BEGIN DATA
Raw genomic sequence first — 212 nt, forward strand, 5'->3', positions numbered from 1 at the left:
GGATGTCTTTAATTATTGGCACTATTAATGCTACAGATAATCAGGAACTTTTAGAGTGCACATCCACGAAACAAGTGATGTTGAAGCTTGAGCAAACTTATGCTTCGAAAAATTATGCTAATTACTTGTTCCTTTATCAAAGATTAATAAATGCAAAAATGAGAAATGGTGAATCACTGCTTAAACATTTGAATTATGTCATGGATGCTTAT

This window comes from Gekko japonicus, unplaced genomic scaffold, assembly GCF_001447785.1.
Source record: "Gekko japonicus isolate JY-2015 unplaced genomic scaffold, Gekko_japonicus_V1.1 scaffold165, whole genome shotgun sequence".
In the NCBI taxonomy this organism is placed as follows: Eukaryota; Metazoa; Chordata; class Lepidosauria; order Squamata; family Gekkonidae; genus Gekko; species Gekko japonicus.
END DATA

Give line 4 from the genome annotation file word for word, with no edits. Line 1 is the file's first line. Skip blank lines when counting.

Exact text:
Source record: "Gekko japonicus isolate JY-2015 unplaced genomic scaffold, Gekko_japonicus_V1.1 scaffold165, whole genome shotgun sequence".